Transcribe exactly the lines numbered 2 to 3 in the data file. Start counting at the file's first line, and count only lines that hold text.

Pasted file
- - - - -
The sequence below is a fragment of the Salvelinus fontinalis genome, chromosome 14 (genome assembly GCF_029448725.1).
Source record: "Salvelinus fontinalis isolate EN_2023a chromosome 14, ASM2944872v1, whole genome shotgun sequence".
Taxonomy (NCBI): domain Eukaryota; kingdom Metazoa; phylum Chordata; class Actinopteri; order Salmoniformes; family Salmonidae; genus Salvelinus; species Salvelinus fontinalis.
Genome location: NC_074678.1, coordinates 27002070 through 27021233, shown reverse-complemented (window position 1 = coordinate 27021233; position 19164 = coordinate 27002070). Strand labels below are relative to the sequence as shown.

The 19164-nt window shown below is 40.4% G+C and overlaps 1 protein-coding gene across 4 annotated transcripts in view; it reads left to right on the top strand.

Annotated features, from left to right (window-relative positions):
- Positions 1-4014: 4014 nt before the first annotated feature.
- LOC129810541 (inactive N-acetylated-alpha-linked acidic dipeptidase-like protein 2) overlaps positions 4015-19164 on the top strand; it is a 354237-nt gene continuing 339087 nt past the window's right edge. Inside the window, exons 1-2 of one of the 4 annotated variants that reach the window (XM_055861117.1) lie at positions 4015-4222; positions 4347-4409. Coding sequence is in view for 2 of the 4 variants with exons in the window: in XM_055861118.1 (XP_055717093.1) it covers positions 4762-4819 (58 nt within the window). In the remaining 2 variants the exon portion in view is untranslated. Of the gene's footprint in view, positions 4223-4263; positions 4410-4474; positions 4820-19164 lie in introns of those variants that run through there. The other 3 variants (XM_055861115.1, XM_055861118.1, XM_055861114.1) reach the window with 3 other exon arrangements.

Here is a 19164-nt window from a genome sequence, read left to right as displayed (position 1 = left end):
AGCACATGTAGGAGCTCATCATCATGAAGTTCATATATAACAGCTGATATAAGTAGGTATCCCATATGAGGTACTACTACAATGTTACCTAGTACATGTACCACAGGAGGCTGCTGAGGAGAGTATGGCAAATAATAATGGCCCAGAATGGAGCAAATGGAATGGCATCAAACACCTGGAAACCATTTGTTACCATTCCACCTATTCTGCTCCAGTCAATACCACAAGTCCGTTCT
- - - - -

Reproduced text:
Source record: "Salvelinus fontinalis isolate EN_2023a chromosome 14, ASM2944872v1, whole genome shotgun sequence".
Taxonomy (NCBI): domain Eukaryota; kingdom Metazoa; phylum Chordata; class Actinopteri; order Salmoniformes; family Salmonidae; genus Salvelinus; species Salvelinus fontinalis.